I’ve had some success recently explaining tech debt using spreadsheets. In fact, it’s worked well because spreadsheets tend to be living manifestations of tech debt with very little recourse but to rebuild.
How many times have you heard the phrase “I have to go rebuild the model”? Would that be excusable for an engineering team to just go and rebuild something every time we hit an unforeseen circumstance? No? Then it shouldn’t be OK for the Biz Ops folks, either.
Every single time I have used this framing, my engineering team has been given leeway and dedicated time to work on tech debt. Every single time.
What type of company do you work in that you hear “I have to go rebuild the model" from business folks?
I’m on the executive team at a 100-person education company. Also, I was being a bit extreme – they don’t often say “rebuild”, but they do often make reference to the amount of work they must put into their operating model (and it’s true).
Whenever someone asks me why my engineering team is working on technical debt, it’s an exceedingly useful item to draw their thinking back to. “What if you couldn’t rely on the integrity of the cash reporting tab because of some prior hack you’d done to get it ready for a presentation?”
Funny but useless explanation. We need attempts that translate the effects of technical debt to stuff decision-makers understand. I rarely see any posted but this one caught my eye a while back:
Technical debt is exactly what it sounds like. You are buying a holiday to paradise island on the CC and 6 months later you are now paying 20% interest on it monthly.
Alternatively you can save up for 3 months, buy the holiday with cash and congratulate yourself for having the ability to postpone rewards and plan ahead.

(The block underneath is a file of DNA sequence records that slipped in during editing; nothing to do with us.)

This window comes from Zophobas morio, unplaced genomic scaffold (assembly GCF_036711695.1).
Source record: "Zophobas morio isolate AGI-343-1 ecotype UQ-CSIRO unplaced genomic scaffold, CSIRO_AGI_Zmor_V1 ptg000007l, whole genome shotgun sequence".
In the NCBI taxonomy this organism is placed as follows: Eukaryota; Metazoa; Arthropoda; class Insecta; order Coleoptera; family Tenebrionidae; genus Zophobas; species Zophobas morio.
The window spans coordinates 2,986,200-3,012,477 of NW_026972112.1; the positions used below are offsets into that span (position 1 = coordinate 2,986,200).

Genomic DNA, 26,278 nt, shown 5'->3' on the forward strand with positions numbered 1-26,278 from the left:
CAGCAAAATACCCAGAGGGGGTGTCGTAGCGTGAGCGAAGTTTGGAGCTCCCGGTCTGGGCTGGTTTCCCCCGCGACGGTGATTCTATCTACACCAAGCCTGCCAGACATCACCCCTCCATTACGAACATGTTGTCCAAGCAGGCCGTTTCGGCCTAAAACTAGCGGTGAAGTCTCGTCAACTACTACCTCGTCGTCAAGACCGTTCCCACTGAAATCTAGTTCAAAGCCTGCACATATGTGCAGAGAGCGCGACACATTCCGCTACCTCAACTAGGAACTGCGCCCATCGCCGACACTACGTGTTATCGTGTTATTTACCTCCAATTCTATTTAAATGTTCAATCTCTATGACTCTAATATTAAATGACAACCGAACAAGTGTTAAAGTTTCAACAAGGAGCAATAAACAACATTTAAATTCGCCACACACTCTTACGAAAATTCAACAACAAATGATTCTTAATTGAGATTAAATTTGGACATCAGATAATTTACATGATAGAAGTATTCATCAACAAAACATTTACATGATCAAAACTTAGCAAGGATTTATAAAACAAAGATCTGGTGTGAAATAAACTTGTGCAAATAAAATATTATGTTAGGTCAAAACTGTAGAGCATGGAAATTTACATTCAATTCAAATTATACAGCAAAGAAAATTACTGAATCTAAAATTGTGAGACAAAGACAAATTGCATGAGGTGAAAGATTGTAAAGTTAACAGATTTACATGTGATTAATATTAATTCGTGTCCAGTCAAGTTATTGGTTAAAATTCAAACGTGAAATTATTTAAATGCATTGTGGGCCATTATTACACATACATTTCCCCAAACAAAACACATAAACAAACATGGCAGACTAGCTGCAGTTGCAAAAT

I hate the term “technical debt”. While it is perfectly feasable to run a life or business debt-free, you cannot develop software debt-free.
Even some solutions that worked for a while will become antiquated because of unforseen things happening. No one will remember “taking debt” there, and suddenly, it’s there.
That’s like when you discover you have a deadly disease with a very expensive cure and don’t have time to save up to pay for it because you’d be dead by then.
I don’t see that image as very fitting. A way to work with technical debt is just killing the project at hand and building it from ground up, which really doesn’t fit your image.
It totally does; it’s like deciding your sick child/spouse should die and you’ll just replace them. Really sordid analogy but killing a project is also a terrible idea: https://www.neilgunton.com/doc/?o=tS&doc_id=8583
The analogy being sordid is one thing, the other thing is that I still don’t see how it is fitting. The article also doesn’t speak about killing, but rewriting.
Rewriting a piece of software implies killing the old code, right?
No, it means removing it. It was never alive in the first place.
I cannot use this site on Firefox for Android :( it does not respond to zooming out.